Having reclaimed the three Bronte sisters from 150 years of reinvention and misconception in the superb “The Bronte Myth” (2001), Lucasta Miller now retrieves L.E.L., the once celebrated poet, Letitia Elizabeth Landon, from her present obscurity and reveals a woman whom neither we nor most of her contemporaries knew. Born in 1802 to a genteel, impoverished family, she was, at her mother’s and her own connivance, taken up by the married William Jerdan, powerful editor of the Literary Gazette. This man, whom Carlyle called the “satyr-cannibal Literary Gazetteer,” dubbed her L.E.L., promoted her literary career, and fathered three children upon her—all sent away, their existence known to only a few.
Landon’s poetry, ambiguous, allusive, and titillating, was immensely popular during the 1820s, gaining her the sobriquet, “the Female Byron.” But as public feeling became increasingly moralistic, her work lost favor and her reputation worsened as her affair with Jerdan leaked out. Miller, no hagiographer, exposes Landon as a relentless flatterer, flirt, and self-promoter; but she also shows us a desperate artist, deplored as a fallen woman and thought vulgar for writing for money—much of which Jerdan kept for himself even as he moved on to younger prey.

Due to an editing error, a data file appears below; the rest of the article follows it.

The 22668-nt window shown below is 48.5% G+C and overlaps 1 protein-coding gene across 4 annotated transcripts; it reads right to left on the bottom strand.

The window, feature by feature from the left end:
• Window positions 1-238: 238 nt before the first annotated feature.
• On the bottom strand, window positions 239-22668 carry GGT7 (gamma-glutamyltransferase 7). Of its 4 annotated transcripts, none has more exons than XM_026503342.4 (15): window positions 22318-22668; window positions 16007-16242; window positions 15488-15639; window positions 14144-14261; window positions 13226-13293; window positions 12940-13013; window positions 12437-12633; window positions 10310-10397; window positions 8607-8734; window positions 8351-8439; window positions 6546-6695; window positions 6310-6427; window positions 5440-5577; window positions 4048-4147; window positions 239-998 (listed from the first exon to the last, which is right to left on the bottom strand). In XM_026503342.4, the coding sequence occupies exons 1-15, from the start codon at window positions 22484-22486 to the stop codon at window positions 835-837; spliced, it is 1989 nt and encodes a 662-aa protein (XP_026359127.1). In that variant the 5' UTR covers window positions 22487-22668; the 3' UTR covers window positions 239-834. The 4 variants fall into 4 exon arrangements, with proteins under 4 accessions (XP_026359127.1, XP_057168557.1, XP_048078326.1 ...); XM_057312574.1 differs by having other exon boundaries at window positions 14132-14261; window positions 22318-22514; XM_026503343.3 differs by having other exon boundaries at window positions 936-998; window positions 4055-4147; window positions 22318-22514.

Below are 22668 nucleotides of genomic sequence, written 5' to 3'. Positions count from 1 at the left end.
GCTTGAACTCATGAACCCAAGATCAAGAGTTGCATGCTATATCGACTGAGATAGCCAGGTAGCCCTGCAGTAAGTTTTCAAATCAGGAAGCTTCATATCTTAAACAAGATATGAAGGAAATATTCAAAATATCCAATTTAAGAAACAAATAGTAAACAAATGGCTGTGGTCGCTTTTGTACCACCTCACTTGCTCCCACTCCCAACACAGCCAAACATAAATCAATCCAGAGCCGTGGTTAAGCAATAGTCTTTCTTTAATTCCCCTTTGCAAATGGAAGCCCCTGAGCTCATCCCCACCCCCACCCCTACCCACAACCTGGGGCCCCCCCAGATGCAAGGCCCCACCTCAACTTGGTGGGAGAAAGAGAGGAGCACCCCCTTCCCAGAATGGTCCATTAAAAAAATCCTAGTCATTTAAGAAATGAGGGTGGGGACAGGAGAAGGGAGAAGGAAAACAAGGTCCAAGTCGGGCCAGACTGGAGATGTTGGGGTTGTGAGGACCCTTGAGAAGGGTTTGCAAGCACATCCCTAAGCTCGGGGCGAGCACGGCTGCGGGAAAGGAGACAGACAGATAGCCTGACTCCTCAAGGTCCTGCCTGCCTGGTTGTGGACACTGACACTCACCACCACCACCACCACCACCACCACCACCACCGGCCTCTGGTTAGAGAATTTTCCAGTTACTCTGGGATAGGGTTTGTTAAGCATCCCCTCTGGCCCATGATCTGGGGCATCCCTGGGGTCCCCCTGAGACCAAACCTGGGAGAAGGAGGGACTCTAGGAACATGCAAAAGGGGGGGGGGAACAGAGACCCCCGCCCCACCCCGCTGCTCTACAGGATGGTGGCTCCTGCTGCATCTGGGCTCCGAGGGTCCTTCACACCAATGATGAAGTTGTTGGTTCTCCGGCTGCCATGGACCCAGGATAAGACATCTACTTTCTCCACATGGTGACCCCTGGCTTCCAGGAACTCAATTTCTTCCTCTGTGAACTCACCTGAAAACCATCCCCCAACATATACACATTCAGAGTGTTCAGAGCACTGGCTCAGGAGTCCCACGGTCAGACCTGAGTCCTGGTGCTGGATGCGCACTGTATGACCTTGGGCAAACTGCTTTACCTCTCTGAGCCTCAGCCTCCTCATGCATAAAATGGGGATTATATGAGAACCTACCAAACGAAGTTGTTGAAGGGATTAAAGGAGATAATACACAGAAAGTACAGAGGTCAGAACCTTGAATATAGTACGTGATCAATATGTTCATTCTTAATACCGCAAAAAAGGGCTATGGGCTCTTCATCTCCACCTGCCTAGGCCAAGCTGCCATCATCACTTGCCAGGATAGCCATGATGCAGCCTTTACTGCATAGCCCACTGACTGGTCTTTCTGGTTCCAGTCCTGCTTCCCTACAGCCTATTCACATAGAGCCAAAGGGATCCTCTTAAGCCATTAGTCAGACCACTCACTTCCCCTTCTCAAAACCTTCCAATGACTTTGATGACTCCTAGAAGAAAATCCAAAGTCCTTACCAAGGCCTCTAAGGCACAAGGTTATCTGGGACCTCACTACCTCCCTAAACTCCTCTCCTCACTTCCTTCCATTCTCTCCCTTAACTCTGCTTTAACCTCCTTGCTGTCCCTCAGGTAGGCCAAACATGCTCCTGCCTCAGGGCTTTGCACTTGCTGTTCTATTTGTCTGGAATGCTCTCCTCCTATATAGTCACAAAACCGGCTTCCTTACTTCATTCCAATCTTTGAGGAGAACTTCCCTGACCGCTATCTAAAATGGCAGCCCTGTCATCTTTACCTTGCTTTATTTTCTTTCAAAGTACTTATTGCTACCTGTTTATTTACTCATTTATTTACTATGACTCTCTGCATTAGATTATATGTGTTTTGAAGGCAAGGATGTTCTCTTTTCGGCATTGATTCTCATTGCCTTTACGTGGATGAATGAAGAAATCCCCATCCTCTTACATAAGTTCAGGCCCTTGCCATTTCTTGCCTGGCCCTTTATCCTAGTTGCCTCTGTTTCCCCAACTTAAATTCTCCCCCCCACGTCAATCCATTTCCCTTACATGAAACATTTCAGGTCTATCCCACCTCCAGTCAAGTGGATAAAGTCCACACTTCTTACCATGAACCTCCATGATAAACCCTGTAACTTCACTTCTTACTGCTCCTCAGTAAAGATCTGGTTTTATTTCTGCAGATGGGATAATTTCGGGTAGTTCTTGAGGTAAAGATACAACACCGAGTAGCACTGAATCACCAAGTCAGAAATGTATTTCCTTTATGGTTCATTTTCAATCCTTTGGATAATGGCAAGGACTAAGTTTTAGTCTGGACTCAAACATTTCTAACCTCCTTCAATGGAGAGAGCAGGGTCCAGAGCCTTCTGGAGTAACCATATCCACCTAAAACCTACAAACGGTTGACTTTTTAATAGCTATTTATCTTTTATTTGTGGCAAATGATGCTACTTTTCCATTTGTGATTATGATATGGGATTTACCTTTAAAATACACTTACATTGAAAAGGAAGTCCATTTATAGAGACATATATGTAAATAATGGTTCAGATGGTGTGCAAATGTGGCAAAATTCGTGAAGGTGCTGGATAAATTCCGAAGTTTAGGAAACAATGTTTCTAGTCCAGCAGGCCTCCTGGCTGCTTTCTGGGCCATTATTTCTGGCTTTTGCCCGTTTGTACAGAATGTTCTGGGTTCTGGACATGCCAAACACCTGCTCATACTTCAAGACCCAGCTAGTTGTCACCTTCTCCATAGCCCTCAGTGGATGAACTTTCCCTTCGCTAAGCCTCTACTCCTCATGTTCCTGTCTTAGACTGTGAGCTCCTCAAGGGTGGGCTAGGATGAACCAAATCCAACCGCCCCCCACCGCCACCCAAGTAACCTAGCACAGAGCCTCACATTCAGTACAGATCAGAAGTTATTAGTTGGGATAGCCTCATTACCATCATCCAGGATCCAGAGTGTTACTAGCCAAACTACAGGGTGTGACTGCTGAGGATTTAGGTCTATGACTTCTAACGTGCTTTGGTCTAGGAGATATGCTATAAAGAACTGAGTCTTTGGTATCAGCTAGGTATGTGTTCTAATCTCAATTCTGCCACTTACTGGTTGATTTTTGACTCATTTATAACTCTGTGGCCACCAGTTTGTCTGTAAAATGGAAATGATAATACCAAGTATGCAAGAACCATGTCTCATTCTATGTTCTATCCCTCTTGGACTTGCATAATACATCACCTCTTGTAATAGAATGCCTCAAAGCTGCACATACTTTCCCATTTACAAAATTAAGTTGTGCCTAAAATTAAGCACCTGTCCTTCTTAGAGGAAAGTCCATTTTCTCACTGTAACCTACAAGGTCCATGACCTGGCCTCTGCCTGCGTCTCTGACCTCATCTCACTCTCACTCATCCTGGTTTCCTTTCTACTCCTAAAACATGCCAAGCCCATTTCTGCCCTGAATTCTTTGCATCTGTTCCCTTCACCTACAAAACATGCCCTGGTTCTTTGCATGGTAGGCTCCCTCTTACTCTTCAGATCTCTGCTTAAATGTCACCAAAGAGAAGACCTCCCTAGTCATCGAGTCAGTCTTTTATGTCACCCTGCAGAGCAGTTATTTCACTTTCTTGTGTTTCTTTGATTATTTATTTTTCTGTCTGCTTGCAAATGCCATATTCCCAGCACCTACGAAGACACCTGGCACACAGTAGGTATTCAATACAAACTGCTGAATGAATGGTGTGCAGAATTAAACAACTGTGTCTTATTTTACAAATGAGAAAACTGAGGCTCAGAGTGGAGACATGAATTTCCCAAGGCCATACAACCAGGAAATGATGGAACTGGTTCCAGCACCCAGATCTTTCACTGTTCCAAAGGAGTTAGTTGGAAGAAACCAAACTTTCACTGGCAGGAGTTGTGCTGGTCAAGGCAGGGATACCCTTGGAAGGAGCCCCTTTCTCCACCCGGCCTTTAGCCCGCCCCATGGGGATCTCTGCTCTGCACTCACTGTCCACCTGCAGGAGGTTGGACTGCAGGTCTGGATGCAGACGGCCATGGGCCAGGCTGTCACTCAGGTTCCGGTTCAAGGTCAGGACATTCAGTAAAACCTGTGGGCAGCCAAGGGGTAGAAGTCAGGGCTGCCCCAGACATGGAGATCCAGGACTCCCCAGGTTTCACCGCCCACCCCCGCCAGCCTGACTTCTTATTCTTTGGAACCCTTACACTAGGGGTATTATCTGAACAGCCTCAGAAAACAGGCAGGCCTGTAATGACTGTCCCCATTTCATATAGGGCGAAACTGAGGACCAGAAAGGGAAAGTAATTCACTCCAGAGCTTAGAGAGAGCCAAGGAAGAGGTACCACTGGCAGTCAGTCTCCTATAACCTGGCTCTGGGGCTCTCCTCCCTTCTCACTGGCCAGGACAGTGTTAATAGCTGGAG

Landon’s friends sought a husband for her, first in the person of John Forster (later Charles Dickens’s friend and biographer) who broke it off in horror after learning of her scandalous past. Next came George Maclean, recently returned to England from his station as governor of Cape Coast Castle (in present-day Ghana). Soon, however, he too learned of her sullied reputation and unsuccessfully attempted to get out of the match. In the end, Landon, age 36, accompanied Maclean back to Africa as his wife. There she died two months later of a drug overdose — intentional, accidental, or possibly murder.
Miller is magnificent in her use of Landon’s work to cast light on her life, and of her life to interpret her work. In this outstanding biography, she also examines the transformation of British sensibility from Romanticism and Regency worldliness to Victorian moralism, one casualty of which was Letitia Elizabeth Landon, a scorned, despairing victim of her times.
— Katherine A. Powers